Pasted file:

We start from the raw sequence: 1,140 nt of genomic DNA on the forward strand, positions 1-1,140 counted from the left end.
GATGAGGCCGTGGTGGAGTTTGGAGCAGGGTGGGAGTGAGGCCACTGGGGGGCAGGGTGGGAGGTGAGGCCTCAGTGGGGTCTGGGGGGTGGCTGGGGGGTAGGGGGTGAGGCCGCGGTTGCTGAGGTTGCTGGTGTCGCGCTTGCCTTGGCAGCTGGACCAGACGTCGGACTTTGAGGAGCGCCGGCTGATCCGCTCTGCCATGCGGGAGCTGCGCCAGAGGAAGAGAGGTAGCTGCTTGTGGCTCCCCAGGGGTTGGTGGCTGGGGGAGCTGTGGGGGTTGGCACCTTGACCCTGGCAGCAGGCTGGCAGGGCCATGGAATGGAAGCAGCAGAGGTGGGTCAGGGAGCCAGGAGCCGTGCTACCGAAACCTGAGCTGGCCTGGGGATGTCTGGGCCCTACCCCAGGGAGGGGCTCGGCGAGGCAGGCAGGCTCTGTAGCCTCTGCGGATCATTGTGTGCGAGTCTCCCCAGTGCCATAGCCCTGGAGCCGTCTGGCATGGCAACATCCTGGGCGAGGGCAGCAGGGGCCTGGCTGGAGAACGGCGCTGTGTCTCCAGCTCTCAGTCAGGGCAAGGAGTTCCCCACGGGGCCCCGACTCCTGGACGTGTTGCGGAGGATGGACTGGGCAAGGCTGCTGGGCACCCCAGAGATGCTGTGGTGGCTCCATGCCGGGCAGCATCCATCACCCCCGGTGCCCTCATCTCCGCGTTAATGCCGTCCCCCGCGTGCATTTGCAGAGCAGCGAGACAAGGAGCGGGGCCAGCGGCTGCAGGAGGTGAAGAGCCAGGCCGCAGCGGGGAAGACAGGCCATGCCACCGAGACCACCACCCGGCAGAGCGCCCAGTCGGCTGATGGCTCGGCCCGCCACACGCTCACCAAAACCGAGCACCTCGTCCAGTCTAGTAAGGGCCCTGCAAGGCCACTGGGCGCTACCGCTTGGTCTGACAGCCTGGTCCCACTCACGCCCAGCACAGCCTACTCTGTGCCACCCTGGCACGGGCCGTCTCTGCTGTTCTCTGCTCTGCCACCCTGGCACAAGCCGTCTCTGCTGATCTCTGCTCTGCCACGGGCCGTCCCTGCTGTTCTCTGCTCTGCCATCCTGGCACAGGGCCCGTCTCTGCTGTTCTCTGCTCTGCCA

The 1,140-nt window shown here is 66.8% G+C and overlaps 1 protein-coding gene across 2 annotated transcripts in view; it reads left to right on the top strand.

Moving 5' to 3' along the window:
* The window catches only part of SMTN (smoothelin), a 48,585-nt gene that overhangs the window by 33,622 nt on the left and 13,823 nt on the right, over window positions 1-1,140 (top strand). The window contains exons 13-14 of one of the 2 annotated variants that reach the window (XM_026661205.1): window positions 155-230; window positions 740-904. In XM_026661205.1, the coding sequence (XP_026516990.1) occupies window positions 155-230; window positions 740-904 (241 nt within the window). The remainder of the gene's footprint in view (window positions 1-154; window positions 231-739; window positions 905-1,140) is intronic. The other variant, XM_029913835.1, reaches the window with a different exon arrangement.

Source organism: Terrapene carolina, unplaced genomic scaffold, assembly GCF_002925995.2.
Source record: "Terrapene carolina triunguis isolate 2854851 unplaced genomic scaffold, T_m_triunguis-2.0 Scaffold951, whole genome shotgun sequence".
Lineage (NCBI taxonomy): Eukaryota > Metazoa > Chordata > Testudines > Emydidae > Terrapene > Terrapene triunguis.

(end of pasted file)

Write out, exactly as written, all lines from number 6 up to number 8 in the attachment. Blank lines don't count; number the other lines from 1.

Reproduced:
Source organism: Terrapene carolina, unplaced genomic scaffold, assembly GCF_002925995.2.
Source record: "Terrapene carolina triunguis isolate 2854851 unplaced genomic scaffold, T_m_triunguis-2.0 Scaffold951, whole genome shotgun sequence".
Lineage (NCBI taxonomy): Eukaryota > Metazoa > Chordata > Testudines > Emydidae > Terrapene > Terrapene triunguis.